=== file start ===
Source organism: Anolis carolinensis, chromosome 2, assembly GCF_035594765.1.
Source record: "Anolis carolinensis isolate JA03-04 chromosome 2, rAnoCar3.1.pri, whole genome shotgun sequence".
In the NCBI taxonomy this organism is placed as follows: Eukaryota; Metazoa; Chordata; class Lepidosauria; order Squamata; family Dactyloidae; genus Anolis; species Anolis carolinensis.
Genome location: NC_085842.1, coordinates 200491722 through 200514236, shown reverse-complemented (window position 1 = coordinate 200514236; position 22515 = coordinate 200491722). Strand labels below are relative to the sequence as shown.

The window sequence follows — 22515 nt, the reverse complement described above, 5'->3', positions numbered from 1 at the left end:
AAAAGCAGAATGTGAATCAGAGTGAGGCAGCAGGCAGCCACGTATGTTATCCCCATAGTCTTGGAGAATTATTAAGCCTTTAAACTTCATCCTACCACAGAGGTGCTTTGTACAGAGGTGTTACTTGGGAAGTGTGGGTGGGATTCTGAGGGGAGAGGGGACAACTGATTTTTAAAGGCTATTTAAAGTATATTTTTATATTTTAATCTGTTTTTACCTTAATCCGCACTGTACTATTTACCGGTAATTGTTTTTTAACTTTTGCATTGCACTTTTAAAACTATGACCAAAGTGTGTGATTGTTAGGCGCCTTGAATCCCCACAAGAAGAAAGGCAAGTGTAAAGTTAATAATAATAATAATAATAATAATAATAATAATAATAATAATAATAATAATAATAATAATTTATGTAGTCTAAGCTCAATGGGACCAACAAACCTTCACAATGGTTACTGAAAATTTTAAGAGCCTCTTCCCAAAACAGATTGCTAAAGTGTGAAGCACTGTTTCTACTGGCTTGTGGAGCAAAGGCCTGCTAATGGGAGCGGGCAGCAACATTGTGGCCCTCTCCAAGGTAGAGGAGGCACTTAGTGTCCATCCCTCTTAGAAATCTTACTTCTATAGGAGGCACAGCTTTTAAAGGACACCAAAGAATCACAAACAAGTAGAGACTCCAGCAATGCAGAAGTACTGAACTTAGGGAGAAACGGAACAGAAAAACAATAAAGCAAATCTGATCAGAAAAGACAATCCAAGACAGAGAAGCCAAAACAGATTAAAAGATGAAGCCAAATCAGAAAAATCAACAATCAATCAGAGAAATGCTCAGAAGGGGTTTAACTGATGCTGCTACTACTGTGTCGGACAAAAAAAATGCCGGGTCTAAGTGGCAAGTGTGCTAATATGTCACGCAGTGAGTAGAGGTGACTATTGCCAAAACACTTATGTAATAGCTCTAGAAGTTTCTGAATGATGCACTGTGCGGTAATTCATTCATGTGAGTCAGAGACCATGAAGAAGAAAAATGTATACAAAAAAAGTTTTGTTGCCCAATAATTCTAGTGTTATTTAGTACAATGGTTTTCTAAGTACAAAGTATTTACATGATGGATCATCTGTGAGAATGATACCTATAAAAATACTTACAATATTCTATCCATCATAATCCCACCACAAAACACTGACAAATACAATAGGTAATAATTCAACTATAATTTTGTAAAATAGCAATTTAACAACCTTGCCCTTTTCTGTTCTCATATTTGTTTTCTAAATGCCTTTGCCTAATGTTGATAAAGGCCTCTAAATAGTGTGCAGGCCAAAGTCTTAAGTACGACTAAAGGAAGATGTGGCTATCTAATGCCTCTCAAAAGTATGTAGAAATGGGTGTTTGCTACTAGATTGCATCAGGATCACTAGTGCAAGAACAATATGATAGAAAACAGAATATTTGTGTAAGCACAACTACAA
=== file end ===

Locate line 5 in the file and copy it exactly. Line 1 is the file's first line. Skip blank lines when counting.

The window sequence follows — 22515 nt, the reverse complement described above, 5'->3', positions numbered from 1 at the left end: